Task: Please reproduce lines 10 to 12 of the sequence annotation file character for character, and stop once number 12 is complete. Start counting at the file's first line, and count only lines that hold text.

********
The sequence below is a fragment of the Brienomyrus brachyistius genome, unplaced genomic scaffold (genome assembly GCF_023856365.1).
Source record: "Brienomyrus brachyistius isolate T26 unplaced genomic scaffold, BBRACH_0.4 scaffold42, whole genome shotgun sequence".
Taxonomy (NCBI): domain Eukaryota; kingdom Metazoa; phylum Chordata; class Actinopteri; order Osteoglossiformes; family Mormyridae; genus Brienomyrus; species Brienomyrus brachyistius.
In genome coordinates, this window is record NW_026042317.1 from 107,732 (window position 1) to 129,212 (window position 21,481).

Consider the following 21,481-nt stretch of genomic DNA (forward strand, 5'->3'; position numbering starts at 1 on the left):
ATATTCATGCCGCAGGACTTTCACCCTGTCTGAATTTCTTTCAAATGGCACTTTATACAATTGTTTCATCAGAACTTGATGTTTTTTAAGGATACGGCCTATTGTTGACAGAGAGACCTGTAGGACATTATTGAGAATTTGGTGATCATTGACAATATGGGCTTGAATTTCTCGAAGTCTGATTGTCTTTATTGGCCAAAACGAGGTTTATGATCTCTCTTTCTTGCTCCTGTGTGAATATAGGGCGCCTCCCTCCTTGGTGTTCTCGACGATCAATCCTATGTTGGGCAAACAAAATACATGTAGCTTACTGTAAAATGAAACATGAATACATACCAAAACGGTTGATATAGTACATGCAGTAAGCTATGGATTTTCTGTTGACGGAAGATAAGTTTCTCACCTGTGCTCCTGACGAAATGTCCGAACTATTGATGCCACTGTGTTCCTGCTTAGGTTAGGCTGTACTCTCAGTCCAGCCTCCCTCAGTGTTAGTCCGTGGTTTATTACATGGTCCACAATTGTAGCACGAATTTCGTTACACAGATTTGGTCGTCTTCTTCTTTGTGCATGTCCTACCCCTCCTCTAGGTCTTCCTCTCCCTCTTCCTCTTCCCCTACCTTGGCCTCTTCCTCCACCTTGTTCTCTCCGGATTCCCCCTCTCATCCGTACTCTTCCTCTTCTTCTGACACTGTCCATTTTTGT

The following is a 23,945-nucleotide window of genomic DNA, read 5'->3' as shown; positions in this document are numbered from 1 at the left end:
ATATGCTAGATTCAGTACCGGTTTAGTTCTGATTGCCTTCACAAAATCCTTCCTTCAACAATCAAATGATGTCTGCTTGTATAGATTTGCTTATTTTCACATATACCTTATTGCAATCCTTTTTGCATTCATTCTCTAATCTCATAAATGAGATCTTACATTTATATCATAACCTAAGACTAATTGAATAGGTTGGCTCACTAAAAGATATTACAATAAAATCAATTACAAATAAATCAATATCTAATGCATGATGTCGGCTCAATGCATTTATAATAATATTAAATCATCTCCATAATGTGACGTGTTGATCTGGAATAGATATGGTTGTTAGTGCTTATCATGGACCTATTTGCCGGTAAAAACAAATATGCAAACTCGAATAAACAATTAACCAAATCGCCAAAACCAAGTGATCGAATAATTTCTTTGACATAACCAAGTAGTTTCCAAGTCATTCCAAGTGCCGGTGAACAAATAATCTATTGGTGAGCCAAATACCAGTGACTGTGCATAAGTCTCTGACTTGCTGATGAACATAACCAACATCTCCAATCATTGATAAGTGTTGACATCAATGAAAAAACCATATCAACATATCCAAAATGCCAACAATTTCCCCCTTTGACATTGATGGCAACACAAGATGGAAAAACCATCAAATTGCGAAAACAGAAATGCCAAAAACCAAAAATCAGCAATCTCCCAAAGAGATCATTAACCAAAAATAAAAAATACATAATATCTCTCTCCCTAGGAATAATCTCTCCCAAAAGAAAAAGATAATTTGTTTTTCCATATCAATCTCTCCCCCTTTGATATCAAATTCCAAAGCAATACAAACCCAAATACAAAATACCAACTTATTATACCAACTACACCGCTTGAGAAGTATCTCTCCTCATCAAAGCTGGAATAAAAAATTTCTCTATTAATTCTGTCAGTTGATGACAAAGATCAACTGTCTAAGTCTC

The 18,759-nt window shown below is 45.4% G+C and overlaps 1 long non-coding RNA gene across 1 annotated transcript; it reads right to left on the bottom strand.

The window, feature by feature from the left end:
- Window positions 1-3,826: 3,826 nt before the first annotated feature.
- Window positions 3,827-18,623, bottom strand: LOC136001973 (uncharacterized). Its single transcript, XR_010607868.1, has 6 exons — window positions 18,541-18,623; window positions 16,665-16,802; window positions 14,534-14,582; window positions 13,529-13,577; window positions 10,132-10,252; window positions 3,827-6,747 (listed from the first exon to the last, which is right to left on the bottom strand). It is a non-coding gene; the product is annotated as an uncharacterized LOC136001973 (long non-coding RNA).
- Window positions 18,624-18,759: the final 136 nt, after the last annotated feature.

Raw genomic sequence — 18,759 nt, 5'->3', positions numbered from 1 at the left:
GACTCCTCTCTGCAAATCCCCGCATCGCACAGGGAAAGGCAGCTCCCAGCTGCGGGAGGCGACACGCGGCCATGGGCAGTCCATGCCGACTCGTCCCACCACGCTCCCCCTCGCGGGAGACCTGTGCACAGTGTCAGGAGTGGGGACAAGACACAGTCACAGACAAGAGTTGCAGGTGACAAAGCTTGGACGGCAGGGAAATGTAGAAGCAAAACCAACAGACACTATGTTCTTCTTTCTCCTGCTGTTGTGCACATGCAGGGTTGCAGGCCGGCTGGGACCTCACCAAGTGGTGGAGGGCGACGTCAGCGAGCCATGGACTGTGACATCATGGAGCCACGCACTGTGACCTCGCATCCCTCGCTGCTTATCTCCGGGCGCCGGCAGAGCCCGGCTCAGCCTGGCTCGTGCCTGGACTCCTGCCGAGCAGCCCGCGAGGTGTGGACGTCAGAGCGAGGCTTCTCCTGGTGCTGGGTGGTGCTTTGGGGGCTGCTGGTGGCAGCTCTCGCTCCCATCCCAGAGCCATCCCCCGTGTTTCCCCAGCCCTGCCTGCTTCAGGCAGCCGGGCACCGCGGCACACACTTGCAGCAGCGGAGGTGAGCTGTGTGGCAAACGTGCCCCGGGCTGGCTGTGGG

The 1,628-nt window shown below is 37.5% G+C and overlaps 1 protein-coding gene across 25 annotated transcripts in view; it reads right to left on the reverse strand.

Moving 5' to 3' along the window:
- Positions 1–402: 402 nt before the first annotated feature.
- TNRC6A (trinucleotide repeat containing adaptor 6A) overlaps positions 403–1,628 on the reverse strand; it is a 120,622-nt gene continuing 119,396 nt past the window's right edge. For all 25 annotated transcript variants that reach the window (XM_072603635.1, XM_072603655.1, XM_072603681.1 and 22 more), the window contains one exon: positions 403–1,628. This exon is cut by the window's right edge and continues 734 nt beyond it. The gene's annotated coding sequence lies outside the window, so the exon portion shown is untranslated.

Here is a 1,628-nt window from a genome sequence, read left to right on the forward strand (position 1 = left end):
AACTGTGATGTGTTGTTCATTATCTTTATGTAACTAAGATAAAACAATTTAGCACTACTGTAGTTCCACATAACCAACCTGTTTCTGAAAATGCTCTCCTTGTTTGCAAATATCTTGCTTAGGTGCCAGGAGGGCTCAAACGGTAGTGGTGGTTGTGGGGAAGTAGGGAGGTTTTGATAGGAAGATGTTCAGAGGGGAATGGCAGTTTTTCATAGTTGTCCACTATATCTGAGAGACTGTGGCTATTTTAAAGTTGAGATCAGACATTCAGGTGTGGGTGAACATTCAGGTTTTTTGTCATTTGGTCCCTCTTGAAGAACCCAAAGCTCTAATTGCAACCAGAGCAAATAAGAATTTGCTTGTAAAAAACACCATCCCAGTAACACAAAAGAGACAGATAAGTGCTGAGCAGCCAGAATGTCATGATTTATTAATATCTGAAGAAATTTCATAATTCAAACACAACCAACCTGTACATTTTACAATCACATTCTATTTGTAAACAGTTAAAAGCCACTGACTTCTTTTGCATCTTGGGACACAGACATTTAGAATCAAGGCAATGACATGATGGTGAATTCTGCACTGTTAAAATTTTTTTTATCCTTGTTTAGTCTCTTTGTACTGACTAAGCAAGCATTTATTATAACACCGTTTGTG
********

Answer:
The window, feature by feature from the left end:
- Window positions 1-3,826: 3,826 nt before the first annotated feature.
- Window positions 3,827-18,623, bottom strand: LOC136001973 (uncharacterized). Its single transcript, XR_010607868.1, has 6 exons — window positions 18,541-18,623; window positions 16,665-16,802; window positions 14,534-14,582; window positions 13,529-13,577; window positions 10,132-10,252; window positions 3,827-6,747 (listed from the first exon to the last, which is right to left on the bottom strand). It is a non-coding gene; the product is annotated as an uncharacterized LOC136001973 (long non-coding RNA).